European Sport Karate Competitors Continue to Evolve

As the spread of the novel coronavirus (COVID-19) has increasingly restricted international travel, I have developed a new appreciation for the ability to travel abroad. Just a few short months ago I traveled to the Irish Open with Team Paul Mitchell Karate to host a seminar and compete at the event. I've personally been teaching seminars and private lessons at the Irish Open for six years now. The first year that I traveled there, coaches and fellow competitors informed me that the level of difficulty in the creative and extreme divisions was similar to that of the United States back in the 90's, when doing backflips and throwing weapons was first becoming popular in competition. I couldn't help myself but to try to figure out why this was the case, and do my best to help teach these competitors the more difficult techniques.




Irish Open Tatami

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First, it's important to understand why this was the case. I believe it comes down to three factors: division popularity, rule-based restrictions, and television. Open forms and weapons competition is simply less popular than point fighting and kickboxing in Europe. The Irish Open rivals the US Open as the largest sport martial arts event in the world with approximately 90% of their registrations being fighters. In some countries, like Hungary, point fighting/kickboxing is one of the most popular sports even when compared to typical mainstream sports like soccer. The team fighting division at the Irish Open consistently seems to host at least one team from every country in the European Union. For this reason, the point fighters are very skilled and winning the Irish Open open-weight division is the pinnacle of the sport, with forms and weapons being a bit of a novelty.

Another factor is that the WAKO rules which govern many of the European tournaments have historically been very restrictive for forms and weapons. This is not a criticism of the rules, as I actually appreciate the fact that they place increased emphasis on the martial arts and not the tricks, but it certainly has contributed to the slower progression of tricks in Europe. When competitors are only allowed to let go of their weapon three times, there is no need to learn a superfluous number of tricks. These rules have since been loosened to allow five releases, with more changes likely coming in the future.

Jon Valera of NASKA on ESPN2

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Lastly, Europe didn't have one of the influences that pushed the use of tricks in American competition the most- television. Many of the "firsts" in American sport karate, such as the first weapons release or first backflip, were performed at the US Open. The broadcasting of this tournament on ESPN/ESPN2 inspired competitors to show off on TV. Additionally, it was clear that doing "ninja moves" that people typically only saw in movies would boost ratings and increase the overall popularity of the sport. Since Europe didn't have such exposure, there was no push to increase the difficulty or performance value of the routines.

SportMartialArts.com on Instagram: “Team Paul Mitchell hosted a masters forms and weapons seminar last night before the Irish Open! Top competitors Danny Etkin, Aidan…”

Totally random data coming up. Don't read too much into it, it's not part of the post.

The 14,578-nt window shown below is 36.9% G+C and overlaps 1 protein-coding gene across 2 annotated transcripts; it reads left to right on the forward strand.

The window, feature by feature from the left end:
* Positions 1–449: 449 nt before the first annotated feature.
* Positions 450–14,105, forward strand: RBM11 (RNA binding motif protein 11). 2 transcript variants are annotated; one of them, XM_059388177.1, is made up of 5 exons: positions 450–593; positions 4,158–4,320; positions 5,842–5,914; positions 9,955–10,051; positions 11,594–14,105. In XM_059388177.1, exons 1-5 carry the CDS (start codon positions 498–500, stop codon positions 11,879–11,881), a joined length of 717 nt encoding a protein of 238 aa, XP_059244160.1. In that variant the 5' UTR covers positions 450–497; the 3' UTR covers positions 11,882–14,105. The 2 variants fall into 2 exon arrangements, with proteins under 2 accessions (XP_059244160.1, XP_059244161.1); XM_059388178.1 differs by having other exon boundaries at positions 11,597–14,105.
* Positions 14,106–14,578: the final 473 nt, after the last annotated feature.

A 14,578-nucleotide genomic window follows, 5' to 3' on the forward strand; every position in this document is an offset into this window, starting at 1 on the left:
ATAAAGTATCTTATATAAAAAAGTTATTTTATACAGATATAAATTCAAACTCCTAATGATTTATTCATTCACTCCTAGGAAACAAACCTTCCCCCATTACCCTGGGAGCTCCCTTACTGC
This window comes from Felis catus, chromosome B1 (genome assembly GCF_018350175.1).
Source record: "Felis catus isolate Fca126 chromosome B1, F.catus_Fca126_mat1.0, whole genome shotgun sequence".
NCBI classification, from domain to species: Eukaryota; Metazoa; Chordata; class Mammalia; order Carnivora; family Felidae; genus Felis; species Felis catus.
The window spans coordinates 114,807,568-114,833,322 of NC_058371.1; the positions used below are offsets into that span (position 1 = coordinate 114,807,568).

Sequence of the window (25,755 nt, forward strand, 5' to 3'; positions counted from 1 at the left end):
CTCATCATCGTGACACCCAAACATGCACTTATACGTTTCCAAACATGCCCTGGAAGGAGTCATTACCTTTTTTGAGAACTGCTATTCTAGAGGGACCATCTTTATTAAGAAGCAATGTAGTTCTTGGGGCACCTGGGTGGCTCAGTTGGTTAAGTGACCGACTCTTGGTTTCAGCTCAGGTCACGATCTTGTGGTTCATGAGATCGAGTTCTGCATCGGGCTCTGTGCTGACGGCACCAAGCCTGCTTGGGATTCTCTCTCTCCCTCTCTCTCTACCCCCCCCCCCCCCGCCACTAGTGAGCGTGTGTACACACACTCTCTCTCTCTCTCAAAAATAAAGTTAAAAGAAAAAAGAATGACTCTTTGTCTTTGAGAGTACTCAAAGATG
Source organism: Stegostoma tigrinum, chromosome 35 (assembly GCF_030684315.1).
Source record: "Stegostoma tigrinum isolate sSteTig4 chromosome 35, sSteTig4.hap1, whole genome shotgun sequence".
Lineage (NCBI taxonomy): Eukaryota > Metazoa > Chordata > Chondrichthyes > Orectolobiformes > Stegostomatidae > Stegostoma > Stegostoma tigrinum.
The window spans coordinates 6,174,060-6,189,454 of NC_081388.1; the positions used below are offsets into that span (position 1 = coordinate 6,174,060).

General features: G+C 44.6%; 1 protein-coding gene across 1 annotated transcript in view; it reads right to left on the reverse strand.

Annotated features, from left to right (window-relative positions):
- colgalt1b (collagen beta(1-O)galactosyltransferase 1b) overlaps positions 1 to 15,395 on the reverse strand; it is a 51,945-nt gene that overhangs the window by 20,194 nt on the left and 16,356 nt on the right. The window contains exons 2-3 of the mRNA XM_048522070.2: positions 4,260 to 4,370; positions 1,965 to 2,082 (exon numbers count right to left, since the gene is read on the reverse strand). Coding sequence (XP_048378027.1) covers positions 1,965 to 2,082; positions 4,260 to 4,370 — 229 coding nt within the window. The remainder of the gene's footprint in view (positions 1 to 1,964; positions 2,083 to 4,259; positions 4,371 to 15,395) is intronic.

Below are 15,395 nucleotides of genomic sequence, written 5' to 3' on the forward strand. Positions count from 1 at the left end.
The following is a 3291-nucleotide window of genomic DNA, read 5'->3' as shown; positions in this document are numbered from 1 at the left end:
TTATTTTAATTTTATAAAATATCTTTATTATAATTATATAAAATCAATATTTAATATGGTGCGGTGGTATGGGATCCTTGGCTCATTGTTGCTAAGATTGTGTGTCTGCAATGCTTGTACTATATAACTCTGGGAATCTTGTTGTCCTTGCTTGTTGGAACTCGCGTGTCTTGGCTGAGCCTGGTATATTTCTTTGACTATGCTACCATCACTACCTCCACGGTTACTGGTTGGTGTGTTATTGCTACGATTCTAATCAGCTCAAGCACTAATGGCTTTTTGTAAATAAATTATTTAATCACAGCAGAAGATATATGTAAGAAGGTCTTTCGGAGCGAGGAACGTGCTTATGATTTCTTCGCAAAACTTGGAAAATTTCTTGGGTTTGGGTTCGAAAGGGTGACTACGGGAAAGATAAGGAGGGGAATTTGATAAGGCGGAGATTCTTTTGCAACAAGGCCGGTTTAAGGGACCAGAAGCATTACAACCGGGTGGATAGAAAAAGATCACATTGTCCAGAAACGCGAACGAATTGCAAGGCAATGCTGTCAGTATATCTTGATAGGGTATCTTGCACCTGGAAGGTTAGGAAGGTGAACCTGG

With this historical context in mind, I decided on that first trip that I wanted to be part of the movement to take forms and weapons competition in Europe to the next level. The results after three or four years of teaching at the Irish Open were bittersweet. The Team Paul Mitchell seminars had certainly helped increase the level of forms and weapons competition, but our individual influence was very prevalent. How's this a bad thing? Well, as a creative weapons practitioner and instructor, it is always my goal for a student to develop their own style. However, what we began to notice was that all the little boys were throwing bos around and posing like Jackson while all the little girls were spinning kamas on their thumbs like Mackensi Emory. While this is great because it increased their level of difficulty, we intended for these athletes to innovate beyond our own moves and create their own style instead of just using the moves that were created or made popular by Team Paul Mitchell members.

Louie Anson | 12-17 CMX Grands - Unity World Games 2019

What I've learned from this experience is that innovation takes time. If we fast forward to present-day, I was extremely pleased with what I saw from the competition in Ireland. I stood in applause after watching a 13-year-old girl roll the bo staff around her body in a way that I had never seen before. My jaw dropped when I saw another young girl throw her sword, complete a full spin of her body, and catch the sword cleanly behind her back, something that (to my knowledge) has never been landed in the United States. I watched in awe with the rest of the crowd as a teenage boy spun one sword off of another, did a complete front flip while the sword was in the air, and catch the weapon as he landed on one knee. The European competitors have successfully made the transition from being influenced by the Americans, to now innovating new techniques that have not been seen before. Don't let me be mistaken, there is still work to be done universally as far as getting young martial artists to understand that the cleanliness of their basic techniques is more important than these fancy tricks. However, the progression of these new tricks makes for a very bright future of open forms and weapons competition in Europe.


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